The transcript reveals the following testimony on this issue: (a) the disinterested witness Brazier identified defendant as holding a gun during this episode; (b) as Brazier accelerated and went ahead of Prpich's car, he heard a shot and saw decedent slump forward; (c) Prpich stated that both he and defendant had guns in the car at the time of the incident; (d) Prpich saw defendant "reach his hand out the window" and "pull the trigger"; (e) defendant admitted the weapon recovered from Prpich looked like the same type Prpich had on July 22; (f) Prpich identified the weapon as the one he had fired into the pavement at the scene; (g) a weapons expert conducted scientific experiments on Prpich's weapon and testified that the shell casing found in Brazier's car could not have been fired from Prpich's weapon; (h) defendant admitted he had told police he had thrown a gun in the river from the Belle Isle Bridge, but claimed it was a lie.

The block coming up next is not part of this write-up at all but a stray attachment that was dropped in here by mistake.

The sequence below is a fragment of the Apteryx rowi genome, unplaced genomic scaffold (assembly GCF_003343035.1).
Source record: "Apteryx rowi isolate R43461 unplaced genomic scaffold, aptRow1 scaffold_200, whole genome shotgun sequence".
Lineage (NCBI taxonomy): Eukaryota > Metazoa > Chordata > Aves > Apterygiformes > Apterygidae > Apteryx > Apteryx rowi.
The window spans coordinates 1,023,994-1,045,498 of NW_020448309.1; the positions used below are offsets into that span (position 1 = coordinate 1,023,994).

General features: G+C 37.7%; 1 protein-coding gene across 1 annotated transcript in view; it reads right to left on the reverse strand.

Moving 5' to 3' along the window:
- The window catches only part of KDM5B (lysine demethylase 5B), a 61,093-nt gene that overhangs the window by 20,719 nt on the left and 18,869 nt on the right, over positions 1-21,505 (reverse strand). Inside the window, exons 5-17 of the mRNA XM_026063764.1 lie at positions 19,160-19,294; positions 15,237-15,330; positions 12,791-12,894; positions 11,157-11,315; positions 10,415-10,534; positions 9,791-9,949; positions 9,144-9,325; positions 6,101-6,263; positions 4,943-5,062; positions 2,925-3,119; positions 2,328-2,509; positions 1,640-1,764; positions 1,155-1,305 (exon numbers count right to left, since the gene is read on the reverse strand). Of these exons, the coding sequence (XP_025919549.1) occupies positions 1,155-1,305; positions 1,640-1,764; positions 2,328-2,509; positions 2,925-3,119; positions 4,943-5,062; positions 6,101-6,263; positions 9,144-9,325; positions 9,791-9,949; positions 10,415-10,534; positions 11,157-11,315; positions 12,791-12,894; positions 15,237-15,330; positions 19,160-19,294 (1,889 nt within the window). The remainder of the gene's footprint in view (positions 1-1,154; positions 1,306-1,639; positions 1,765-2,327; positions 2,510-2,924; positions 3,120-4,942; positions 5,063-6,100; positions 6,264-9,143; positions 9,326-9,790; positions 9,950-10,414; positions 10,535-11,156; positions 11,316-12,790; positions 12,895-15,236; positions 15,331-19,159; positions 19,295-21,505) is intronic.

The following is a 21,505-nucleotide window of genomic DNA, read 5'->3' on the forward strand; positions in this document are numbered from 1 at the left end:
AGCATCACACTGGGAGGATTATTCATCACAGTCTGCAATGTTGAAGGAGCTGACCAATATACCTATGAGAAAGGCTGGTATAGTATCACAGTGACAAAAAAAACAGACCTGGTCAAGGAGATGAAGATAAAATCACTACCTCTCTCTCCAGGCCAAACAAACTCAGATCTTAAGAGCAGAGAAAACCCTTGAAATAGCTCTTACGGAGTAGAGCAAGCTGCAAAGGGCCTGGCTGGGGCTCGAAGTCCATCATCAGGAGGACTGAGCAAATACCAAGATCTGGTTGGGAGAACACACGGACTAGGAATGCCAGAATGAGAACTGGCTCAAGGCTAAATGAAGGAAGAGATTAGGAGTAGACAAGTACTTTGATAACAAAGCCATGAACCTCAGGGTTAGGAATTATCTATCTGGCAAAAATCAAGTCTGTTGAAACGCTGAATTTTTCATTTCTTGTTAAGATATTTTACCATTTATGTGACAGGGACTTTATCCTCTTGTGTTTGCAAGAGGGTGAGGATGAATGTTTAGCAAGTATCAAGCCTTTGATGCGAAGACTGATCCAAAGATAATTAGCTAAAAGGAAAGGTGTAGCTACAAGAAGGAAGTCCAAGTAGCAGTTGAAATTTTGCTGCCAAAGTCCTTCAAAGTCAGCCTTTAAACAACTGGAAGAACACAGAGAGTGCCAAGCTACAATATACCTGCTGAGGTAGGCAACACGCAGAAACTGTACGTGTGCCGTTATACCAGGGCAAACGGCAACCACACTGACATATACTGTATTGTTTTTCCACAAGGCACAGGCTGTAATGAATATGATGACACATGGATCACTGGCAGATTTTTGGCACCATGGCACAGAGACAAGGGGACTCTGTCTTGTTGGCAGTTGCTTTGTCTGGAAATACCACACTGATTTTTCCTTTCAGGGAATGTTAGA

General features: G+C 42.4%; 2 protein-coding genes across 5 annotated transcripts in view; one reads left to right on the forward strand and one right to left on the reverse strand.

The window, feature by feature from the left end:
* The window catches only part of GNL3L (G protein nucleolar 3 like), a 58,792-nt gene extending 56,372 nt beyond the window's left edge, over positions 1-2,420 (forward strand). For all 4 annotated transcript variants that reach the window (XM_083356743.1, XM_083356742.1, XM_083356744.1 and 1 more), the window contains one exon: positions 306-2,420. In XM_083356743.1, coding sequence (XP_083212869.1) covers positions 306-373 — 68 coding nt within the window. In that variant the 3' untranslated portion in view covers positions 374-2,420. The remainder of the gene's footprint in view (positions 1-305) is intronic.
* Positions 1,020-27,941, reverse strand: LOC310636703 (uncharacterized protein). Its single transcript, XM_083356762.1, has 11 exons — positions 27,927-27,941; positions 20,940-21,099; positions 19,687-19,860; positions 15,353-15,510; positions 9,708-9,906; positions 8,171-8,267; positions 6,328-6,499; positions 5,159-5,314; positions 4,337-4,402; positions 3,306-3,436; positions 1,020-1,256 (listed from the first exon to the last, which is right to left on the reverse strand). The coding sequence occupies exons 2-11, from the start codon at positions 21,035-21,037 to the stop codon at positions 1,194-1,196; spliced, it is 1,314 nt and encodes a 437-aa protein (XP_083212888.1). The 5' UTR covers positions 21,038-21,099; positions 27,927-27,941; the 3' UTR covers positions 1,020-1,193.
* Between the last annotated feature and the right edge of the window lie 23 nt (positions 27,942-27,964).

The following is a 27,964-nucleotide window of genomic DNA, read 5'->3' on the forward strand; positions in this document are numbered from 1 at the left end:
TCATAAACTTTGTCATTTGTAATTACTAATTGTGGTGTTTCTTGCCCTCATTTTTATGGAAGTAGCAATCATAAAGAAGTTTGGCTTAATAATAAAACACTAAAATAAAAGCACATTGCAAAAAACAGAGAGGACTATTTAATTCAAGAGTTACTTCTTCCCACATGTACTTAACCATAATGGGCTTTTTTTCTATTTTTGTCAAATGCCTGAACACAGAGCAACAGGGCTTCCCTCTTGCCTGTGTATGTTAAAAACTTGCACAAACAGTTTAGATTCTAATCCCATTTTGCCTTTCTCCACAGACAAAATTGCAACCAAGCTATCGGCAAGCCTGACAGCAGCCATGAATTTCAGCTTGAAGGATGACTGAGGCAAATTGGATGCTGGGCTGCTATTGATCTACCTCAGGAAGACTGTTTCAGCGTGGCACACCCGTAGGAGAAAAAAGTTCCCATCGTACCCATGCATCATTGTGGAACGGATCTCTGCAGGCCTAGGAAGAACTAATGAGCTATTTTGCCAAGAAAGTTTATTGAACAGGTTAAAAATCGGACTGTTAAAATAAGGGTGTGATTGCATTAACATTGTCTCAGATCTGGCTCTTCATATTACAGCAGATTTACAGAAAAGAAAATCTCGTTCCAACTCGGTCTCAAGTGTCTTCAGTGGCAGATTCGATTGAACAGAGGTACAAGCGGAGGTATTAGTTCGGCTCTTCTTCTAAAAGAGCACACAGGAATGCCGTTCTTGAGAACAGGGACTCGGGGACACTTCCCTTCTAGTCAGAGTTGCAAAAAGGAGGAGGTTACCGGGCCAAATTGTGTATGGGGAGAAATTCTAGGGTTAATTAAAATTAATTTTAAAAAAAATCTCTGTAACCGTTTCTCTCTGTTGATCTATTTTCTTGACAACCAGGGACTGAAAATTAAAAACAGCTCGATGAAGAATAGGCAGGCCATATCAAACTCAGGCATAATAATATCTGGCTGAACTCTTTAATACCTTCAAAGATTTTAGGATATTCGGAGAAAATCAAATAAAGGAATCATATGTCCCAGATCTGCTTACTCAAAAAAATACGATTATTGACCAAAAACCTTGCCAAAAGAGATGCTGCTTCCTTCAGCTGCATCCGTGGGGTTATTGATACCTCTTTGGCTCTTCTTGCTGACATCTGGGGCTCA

The record thus contains sufficient evidence, which, if believed by the jury, would sustain a finding of guilt beyond a reasonable doubt. People v. Wilkes (1970), 21 Mich. App. 169, 171; People v. Patton (1968), 15 Mich. App. 198, 202; People v. Arither Thomas (1967), 7 Mich. App. 103, 104.